Old 12-21-2006, 03:17 AM
  #5  
kerno
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Default Re: T-Top floor mount repair advice requested

A couple things to consider......When you put a self taping screw into fiberglass, you start by drilling a hole the size of the minor diameter of the screw. You then force the screw threads down into the fiberglass, which breaks a lot of the fibers by forcing them out of the way. Some fibers remain intact and serve to hold the screw in. Wood is not much different, except the fibers are more flexible and most of them push out of the road instead of breaking. But, If you put enough load on it, the fibers do eventually break and the screw pulls out. If you make the holes bigger and fill them with a resin and fiber mix and install the screws while it is wet, that matrix is made up of unbroken fibers and should hold better. I don't know if you filled and re-drilled the holes or put the screws into wet material. The key is to put longer screws than you are going to use into the wet material, so threads are molded into the material. If the hole is big enough, you'll have to find a way to hold the screws in place, since you cannot tighten them into a hole full of liquid. Once the resin is almost hard, remove the long screws and install the shorter ones. Don't tighten them completely until the resin is hard. You use longer screws so you have more threads than you need. That way, the screw does not bottom out in the hole. If the screw is longer than the hole is deep, it will hit the bottom of the hole and cannot go any deeper, so it strips its own threads.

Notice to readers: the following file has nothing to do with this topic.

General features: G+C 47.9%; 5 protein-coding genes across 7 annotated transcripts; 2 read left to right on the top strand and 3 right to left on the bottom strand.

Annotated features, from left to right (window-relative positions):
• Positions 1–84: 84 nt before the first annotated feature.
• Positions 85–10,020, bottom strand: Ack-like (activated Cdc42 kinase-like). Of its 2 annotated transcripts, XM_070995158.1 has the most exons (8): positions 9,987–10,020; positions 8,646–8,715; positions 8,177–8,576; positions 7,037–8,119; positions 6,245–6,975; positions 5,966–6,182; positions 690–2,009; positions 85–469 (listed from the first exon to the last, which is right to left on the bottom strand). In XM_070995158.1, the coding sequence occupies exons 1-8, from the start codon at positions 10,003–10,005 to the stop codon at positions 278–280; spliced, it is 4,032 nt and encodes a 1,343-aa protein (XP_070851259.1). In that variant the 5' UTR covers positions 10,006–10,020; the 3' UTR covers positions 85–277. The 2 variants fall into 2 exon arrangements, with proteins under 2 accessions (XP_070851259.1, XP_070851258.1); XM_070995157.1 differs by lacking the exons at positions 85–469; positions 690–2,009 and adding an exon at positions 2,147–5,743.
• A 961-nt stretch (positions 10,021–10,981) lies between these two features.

Another thing you can do is to make the mounting feet bigger with more holes so you spread the load out over a larger area. If I am driving screws into glass that will need to withstand a load, I'll put them in, then take 'em right back out and wet the hole with epoxy, like West 105. I then put the screws back in a tighten them up on the theory that the epoxy will restore the strength of the broken fibers in the hole.
Oh, after you wet the hole, put 5200 on the bottom of the t-top feet and screw it down. The 5200 really adds a lot of bonding strength. I recently removed a leaning post that had 5200 under the feet and two of the feet pulled off gelcoat and glass. That 5200 is tough stuff..